Toxic incident at Stallingborough plant to be investigated
AN investigation into the cause of a 'potentially dangerous' leak of a toxic chemical at a Stallingborough plant is to be launched.
As reported on www.thisisgrimsby.co.uk, emergency response teams were called to the plant yesterday after titanium tetrachloride started leaking at Millenium Inorganic Chemicals (MIC) in Laporte Road, Stallingborough, at 12.30pm.
It comes just seven months after the firm was forced to stop production after being issued with a prohibition notice by the Health And Safety Executive and is the fourth incident involving the chemical at the plant since May 1999.
The HSE banned MIC from production for three months after a white cloud of titanium tetrachloride (TiCl4) was released at the plant on November 2 last year.
Four fire engines and three ambulances, including Hazard Area Response Teams, attended yesterday's incident and Humberside Fire and Rescue Service crews controlled the leak using sprays and foam. Humberside Police also attended.
Management team co-ordinator for MIC Rebecca Kirvan said: "The incident has been contained and was dealt with by the company's emergency response team.
"Emergency services were alerted and responded as per company procedure.
"The cause of the incident is not yet known, however, everyone has been accounted for and there were no injuries reported.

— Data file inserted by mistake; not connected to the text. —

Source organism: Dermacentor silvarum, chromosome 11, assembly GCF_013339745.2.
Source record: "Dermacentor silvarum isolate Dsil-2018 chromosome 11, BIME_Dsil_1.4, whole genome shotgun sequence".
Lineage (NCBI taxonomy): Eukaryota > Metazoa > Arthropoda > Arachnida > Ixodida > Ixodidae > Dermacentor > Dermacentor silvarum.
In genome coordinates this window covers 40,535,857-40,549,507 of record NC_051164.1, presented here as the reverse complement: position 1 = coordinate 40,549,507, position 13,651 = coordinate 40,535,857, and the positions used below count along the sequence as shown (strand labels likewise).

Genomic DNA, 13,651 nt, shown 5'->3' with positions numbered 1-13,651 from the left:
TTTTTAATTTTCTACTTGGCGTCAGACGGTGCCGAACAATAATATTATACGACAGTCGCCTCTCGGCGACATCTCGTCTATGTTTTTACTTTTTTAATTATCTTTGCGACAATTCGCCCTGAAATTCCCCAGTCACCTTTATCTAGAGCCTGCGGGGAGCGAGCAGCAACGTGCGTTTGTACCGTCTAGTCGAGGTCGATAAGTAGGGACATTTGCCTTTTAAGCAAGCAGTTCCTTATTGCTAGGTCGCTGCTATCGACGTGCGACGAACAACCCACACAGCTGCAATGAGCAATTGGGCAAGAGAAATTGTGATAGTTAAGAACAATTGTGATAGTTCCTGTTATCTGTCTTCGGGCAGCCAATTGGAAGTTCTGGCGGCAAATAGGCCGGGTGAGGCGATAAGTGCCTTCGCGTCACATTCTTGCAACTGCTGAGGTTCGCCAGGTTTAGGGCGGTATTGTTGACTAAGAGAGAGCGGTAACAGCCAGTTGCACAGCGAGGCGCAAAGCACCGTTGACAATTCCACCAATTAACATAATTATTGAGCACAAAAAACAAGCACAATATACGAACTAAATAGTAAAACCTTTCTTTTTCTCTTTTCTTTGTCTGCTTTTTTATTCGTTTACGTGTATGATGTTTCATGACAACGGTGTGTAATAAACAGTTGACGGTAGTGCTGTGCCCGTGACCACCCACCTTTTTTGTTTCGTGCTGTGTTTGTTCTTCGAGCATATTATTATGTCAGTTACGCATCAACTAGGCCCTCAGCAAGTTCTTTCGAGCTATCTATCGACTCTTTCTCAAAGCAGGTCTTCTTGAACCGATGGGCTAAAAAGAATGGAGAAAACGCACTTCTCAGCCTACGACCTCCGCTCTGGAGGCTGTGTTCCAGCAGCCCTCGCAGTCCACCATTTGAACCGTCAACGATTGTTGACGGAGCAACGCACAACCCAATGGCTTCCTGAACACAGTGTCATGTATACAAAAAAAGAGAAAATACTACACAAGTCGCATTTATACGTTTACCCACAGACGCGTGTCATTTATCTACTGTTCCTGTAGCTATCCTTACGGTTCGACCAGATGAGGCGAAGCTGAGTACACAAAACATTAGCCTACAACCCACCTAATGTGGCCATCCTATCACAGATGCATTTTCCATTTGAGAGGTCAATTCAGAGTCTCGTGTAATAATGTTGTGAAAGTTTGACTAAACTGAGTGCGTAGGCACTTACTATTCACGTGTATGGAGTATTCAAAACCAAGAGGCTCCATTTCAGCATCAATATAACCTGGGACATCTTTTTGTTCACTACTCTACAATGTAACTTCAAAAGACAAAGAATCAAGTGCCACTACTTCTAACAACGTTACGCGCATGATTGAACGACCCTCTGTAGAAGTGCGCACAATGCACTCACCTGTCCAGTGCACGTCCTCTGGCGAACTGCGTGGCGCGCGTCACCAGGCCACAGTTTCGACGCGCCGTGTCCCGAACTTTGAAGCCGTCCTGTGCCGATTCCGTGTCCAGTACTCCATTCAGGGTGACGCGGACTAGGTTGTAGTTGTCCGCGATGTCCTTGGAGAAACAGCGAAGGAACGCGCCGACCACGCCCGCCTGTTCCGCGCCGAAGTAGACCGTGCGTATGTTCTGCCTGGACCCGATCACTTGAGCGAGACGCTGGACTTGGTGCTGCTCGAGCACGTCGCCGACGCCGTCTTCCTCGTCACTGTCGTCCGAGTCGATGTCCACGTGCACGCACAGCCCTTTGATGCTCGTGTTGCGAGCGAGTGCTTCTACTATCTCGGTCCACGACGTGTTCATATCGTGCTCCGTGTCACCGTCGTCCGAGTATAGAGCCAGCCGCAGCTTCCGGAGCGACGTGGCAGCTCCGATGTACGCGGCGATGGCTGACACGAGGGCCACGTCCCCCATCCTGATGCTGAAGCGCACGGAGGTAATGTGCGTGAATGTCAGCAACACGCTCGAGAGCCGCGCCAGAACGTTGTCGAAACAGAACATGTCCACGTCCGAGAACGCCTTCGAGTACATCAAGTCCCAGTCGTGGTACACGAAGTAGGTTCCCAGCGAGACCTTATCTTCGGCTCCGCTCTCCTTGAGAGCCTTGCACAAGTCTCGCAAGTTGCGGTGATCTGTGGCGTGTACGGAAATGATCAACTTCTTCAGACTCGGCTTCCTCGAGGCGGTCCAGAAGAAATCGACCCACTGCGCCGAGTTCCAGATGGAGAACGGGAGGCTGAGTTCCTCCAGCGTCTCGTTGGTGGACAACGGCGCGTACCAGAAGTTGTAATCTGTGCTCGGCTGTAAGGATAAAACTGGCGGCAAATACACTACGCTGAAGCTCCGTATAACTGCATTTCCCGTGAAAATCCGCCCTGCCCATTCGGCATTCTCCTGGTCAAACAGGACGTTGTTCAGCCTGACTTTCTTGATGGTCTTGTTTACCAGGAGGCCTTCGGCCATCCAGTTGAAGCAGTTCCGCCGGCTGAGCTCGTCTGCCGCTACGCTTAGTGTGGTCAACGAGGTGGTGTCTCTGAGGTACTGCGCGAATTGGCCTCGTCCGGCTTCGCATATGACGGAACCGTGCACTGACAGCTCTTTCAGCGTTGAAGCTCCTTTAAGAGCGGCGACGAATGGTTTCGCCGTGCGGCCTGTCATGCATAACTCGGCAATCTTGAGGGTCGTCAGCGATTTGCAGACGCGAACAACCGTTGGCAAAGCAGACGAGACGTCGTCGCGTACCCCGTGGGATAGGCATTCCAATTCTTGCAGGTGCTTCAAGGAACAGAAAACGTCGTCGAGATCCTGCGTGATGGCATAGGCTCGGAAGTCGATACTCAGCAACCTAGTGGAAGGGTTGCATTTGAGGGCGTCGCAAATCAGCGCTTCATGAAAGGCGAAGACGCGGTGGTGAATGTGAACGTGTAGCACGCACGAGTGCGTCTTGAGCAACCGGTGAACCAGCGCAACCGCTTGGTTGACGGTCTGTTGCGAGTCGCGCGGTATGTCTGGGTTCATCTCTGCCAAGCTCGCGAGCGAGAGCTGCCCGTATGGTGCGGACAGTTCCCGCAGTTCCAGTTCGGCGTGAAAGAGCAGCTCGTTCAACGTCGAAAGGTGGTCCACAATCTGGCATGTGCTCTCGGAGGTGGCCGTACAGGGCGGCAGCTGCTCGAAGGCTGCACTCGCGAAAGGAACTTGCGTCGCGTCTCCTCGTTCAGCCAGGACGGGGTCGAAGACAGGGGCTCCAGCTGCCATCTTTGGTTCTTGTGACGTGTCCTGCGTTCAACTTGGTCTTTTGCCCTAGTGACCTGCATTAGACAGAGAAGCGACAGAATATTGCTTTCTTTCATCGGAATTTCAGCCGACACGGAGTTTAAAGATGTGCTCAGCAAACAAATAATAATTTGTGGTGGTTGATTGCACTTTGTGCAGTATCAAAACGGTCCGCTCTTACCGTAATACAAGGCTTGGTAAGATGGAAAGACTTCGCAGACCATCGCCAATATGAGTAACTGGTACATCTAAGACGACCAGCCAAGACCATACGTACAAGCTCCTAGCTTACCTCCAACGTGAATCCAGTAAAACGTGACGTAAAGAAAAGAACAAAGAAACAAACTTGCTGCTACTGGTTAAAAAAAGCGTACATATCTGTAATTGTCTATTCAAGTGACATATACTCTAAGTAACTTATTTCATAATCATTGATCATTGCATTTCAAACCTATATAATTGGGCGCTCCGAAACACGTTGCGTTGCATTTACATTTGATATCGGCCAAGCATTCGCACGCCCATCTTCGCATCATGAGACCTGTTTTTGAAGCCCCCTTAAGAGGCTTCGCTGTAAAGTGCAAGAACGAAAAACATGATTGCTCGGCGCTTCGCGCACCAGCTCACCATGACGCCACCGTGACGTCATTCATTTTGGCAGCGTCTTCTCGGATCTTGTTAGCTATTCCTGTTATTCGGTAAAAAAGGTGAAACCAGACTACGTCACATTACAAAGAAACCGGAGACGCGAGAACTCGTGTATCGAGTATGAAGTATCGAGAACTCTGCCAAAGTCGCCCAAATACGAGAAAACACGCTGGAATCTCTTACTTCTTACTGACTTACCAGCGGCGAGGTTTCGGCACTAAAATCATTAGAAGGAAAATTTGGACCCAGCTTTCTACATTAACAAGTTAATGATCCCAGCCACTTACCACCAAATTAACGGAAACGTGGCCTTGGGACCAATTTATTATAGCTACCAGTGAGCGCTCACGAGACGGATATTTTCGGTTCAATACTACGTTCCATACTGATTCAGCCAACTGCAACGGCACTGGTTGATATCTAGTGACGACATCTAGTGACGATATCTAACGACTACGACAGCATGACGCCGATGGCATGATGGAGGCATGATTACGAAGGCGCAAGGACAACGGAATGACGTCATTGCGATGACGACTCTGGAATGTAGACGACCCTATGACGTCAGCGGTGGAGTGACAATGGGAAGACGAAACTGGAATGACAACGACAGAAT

"A thorough investigation will begin immediately."
MIC, a Cristal Global Company, is the second largest global producer of Titanium Dioxide – a chemical used in the production of paint, plastics and paper.
The leak happened in a small part of the plant, which was shut down for maintenance work.
The major incident alarm was raised and employees were evacuated into refuge areas while emergency services worked to contain the leak to one room.
The incident is likely to bring back painful memories for the family and co-workers of Immingham father Paul Doyley, who died in March 2010 after a pressurised container ruptured at the plant, releasing titanium tetrachloride liquid.
As reported, Mr Doyley suffered severe burns and died in Wakefield's Pinderfield Hospital.
Yesterday's leak did not cause a fire and there were no injuries as a result.
Sub-contractors Barrie Leak, of Linde Material Handling, and Dave Barker, of Blue Arc Welding, were among workers evacuated.
Mr Leak said: "We were working on site and heard the major incident alarm go off. We were told to get off the site. We didn't know what was going on.
"It seems to have been an incident but that is all we know. In a place like this you never know if something simple has happened or something more dangerous."
Local businesses were also contacted and told to remain in their muster points.
Steve Praton, of East Midlands Ambulance service, said: "This was potentially dangerous and we always treat incidents at any of our Control of Major Accident Hazardous sites with a high level of caution because of the nature of the chemicals."
The Health and Safety Executive and the Environment Agency have been notified, which is part of the firm's procedure, although they did not attend the scene.
A spokesperson for the Environment Agency said: "We have been notified of the leak and have spoken to the company, who are keeping us updated.
"Our presence has not been required."
A spokesperson for the Health and Safety Executive added that while no formal investigation had been launched, inspectors were aware of the incident and were making inquiries.